Treat your feet

Whether pounding the pavement in Pumas or pumps, we women put our feet through the ringer. And with temperatures rising and open-toed styles coming out of hibernation, now's the time to give our feet the extra attention and pampering they deserve.

No matter how much of a road warrior you are, our review of the most common foot problems of athletes, and how to treat them, will give you the confidence to hang 10 with pride.


The fungal culprits that cause athlete's foot and toenail fungus lurk in locker rooms, gym showers and public pools. Symptoms of athlete's foot include dry, red, flaky, itchy skin on the soles, sides of the feet or between the toes.

Toenails that have turned yellow or brown, or have swelled and thickened, are also signs of a fungus infection, which can seep in through a small cut or scratch in the nail. Foot fungus is very contagious, so treat it promptly to prevent it from spreading.

Treat it with any of a number of non-prescription antifungal medications available in drugstores. Usually, these over-the-counter treatments will do the trick. If not, consult your doctor about something stronger. Also, nail polish can seal in fungus and allow it to grow, so keep your toes unpainted until the condition has cleared.

Prevent it by keeping your feet clean and dry, since fungus loves warm, damp environments. Wear flip-flops while showering at the gym and towel dry your feet completely, especially between the toes.

Air out your gym or running shoes between workouts, and wear socks made of synthetic fabrics designed to pull moisture away from your feet. Manhattan podiatrist Oliver Zong recommends using foot powder or antiperspirant on the bottom of your feet to control sweat, as well as foot odor.


Ill-fitting socks or shoes create friction, yielding fluid-filled blisters that can result in discomfort. Most blisters can be self-treated or will heal on their own. The key is to avoid infecting them by keeping the skin covering, or "roof," intact and keeping bacteria-laden hands away.

Treat it by leaving it be, in most cases. A friction blister smaller than about an inch across will heal in a few days. Keep the roof in place, and clean it with rubbing alcohol or soap and water. Protect it loosely with a bandage or moleskin if it's in a place where friction persists. Otherwise, you can let it air out.

For larger blisters, drain the fluid by gently poking it at the edge of the blister with a clean needle (heat it over a flame and then allow it to cool).

Prevent it by wearing properly fitting shoes to eliminate rubbing and sweat-wicking socks to reduce moisture. Try thicker socks with more padding in problem areas, or protect hot spots by covering them with bandages or moleskin (try PediFix Gel MoleSkin, $6.50, drugstores) during workouts.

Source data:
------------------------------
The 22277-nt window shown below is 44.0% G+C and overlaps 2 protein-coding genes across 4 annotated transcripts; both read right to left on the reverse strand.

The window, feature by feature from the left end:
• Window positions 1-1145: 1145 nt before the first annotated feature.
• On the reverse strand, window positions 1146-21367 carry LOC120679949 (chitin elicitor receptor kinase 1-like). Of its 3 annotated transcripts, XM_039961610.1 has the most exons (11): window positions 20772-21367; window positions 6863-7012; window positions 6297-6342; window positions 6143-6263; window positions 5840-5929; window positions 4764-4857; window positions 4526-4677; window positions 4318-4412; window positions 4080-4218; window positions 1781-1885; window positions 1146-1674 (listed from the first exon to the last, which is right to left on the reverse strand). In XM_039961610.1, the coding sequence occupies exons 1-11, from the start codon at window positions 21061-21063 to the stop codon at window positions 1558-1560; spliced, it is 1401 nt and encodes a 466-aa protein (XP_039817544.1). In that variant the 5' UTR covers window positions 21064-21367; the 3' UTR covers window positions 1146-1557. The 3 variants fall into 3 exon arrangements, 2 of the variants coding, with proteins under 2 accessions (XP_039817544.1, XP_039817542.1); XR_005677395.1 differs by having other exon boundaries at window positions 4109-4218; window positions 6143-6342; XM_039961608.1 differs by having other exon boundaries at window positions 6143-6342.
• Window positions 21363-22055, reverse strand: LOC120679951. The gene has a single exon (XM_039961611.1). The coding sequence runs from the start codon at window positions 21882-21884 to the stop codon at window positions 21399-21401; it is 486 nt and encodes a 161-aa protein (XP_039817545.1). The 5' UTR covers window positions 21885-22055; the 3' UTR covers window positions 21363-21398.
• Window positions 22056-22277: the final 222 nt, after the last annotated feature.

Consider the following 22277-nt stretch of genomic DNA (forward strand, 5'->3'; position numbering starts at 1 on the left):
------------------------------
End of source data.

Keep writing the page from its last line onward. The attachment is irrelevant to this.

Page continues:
Ingrown toenails

Redness, swelling and pain on the side of the nail, usually on the big toe, signal a nail is growing into the skin instead of outward. Although the most common source of ingrown toenails is clipping them incorrectly, repeatedly jamming your big toenail against the top of a snug running or street shoe doesn't help either.

Treat it by soaking the affected toe and gently separating the nail from the skin so it grows correctly. Dedee Bailey of Elizabeth Arden Red Door Spa in Northbrook, Ill., suggests repeatedly dipping your toe in a mixture of Epsom salts and hot water.

"Hold it in the water for as long as you can stand the heat, then take it out. Repeat until the water cools down." This should relieve the tension, tightness and irritability of the skin around the nail.

Then, using a cotton swab coated in alcohol or hydrogen peroxide, gently wedge it under the nail to release some of the pressure. Do this twice daily until the nail starts to grow out of the skin. If this at-home remedy doesn't work, see your doctor. She may have to cut out the ingrown part of the nail herself.

Prevent it by trimming your nails even with the tips of your toes, no shorter. Cut straight across the nail and file down sharp corners to keep them from poking into the skin. Again, wear shoes that fit correctly to give your toes some wiggle room.

Corns and calluses

Besides causing blisters, repeated friction or pressure can yield corns and calluses, which result when dead skin cells gather to protect the area. Hard corns, kernel-sized bumps surrounded by yellowish skin, usually grow on the top of the toe.

Soft corns are sore-like spots that develop between the toes when they rub together. The larger, thicker patches of hardened skin on the bottom, sides or balls of the feet are calluses.

Treat it by rubbing the dead skin away. Soak your feet to soften the tissue and use a pumice stone or callus file. Wearing corn pads can help alleviate pressure against the shoe while you're treating a hard corn. And a bit of lamb's wool between the toes can help cushion soft corns. Don't try to trim the dead skin with scissors or a blade. If corns or calluses become painful or infected, see your doctor.

Prevent it -- you guessed it -- by wearing shoes that fit correctly. Or try shoes made of soft material or linings. For calluses, an orthotic insert may help transfer pressure away from a susceptible spot, and regularly moisturizing the area also helps.

New York City-based beauty guru Nicole Grippo studies different product lines and the effectiveness of their ingredients. Nicole has written for magazines like Redbook and For Me. When she's not catching up on the latest in beauty science, she stays fit by running, lifting free weights and working up a sweat on the elliptical machine.

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